- Inhibitory control is the practice of exercising self-control, whether it’s over emotions or impulses. For example: learning to not barge in in the middle of a sentence or waiting for one’s turn in a game. Another example is any occasion when you stop yourself from acting like a fool in front of strangers (see my chair incident above). Inhibitory control is very useful for staying on track with a task and avoiding switching to something more interesting.
- Interference control is the ability to remain focused amid distractions and direct one’s attention to a selected stimulus. This is also known as attentional control or attentional inhibition. It is important for staying on track with a task until completion, despite distractions. Another aspect of interference control is being able to suppress any old or new thoughts and ideas. This is very important when focusing on a task which requires working memory, such as solving a mathematical problem.
***Staying on task and avoiding errors of impulsivity all relate to being able to delay gratification. Children are prone to make errors of impulsivity and give the incorrect answer when tested in laboratory tasks. Scientists found that if you give kids the time, the prepotent response dissipates and the correct response can reach a threshold for action. Therefor if you allow kids to have more time and teach them to wait, they might take the better route of action. (Simpson et al., 2012). Children with better delay gratification early in life tested better decades later on various life success measures (see Stanford marshmallow experiment).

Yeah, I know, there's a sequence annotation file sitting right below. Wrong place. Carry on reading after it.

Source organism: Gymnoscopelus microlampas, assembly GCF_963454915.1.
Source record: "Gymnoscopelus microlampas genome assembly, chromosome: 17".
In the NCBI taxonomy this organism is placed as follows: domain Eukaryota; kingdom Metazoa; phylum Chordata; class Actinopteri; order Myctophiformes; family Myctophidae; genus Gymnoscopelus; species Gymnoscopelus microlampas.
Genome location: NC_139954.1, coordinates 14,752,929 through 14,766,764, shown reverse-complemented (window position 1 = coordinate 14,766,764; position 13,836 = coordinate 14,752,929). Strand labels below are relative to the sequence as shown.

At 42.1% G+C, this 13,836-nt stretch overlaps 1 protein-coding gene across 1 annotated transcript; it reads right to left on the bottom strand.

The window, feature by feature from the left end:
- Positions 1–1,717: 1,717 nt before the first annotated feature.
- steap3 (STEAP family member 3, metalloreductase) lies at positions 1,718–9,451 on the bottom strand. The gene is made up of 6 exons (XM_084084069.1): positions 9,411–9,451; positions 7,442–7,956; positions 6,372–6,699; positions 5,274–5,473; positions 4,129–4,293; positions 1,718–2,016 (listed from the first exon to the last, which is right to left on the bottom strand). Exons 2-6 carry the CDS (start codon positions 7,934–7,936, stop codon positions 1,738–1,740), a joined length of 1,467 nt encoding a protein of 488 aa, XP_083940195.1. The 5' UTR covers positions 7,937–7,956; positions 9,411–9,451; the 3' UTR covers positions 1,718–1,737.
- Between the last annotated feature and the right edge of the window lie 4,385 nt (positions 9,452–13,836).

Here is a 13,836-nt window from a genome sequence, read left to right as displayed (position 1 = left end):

- Working memory - holding and manipulating information that is no longer present. It is important for language processing, doing math in one’s head, translating instructions into actions, and planning. Working memory allows us to relate new information to existing knowledge to derive new conclusions or a general principle. It is important when we need to remember our future hopes and interests to make a strategic decision.
- Cognitive flexibility - The ability to think creatively, view things from a different perspective, and rapidly adapt to changes. To be able to adapt to changes in preferences and priorities. To recognize and take advantage of an amazing new opportunity despite having prior plans.
These three executive functions support one another. Exercising inhibition control is vital for establishing working memory. We must suppress distractions to retain and manipulate information. In addition, to access cognitive flexibility, we need to be able to “reload” our working memory with new information that now alters our priorities for a new task that takes front stage.
Processing of executive functions (EFs) happens in the prefrontal cortex. This area is the last to develop from the age of 5 and well into our 20s. Better EFs are associated with higher quality of life. They are predictors for success in relationships and in the workforce. In fact, they are important for every aspect of our lives: relationships, physical health, mental health, school readiness, etc.
It is not surprising, therefore, that KLS groups students by levels of independence. These levels of independence set a bar for the kids to achieve certain standards of executive control. Once they reach that bar, they are deemed independent enough to transition to the next level.